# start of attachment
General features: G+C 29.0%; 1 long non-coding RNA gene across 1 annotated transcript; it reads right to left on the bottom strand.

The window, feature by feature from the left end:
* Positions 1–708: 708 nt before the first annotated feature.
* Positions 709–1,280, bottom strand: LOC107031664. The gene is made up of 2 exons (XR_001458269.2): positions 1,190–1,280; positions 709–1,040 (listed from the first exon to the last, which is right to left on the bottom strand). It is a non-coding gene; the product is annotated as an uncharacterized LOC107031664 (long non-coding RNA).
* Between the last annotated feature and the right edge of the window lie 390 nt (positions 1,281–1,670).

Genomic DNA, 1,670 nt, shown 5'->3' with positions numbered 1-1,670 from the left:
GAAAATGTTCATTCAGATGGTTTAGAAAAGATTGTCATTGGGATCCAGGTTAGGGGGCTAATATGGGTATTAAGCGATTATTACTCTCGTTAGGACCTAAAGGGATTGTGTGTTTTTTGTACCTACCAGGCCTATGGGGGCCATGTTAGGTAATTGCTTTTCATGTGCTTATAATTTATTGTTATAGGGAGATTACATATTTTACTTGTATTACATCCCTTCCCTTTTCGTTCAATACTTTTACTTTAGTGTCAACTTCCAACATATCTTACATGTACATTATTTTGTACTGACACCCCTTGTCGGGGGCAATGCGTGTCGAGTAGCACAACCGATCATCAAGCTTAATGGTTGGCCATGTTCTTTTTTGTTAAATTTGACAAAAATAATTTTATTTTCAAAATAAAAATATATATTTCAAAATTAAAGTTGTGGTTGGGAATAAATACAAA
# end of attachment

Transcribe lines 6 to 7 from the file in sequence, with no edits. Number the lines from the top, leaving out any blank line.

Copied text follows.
Genomic DNA, 1,670 nt, shown 5'->3' with positions numbered 1-1,670 from the left:
GAAAATGTTCATTCAGATGGTTTAGAAAAGATTGTCATTGGGATCCAGGTTAGGGGGCTAATATGGGTATTAAGCGATTATTACTCTCGTTAGGACCTAAAGGGATTGTGTGTTTTTTGTACCTACCAGGCCTATGGGGGCCATGTTAGGTAATTGCTTTTCATGTGCTTATAATTTATTGTTATAGGGAGATTACATATTTTACTTGTATTACATCCCTTCCCTTTTCGTTCAATACTTTTACTTTAGTGTCAACTTCCAACATATCTTACATGTACATTATTTTGTACTGACACCCCTTGTCGGGGGCAATGCGTGTCGAGTAGCACAACCGATCATCAAGCTTAATGGTTGGCCATGTTCTTTTTTGTTAAATTTGACAAAAATAATTTTATTTTCAAAATAAAAATATATATTTCAAAATTAAAGTTGTGGTTGGGAATAAATACAAA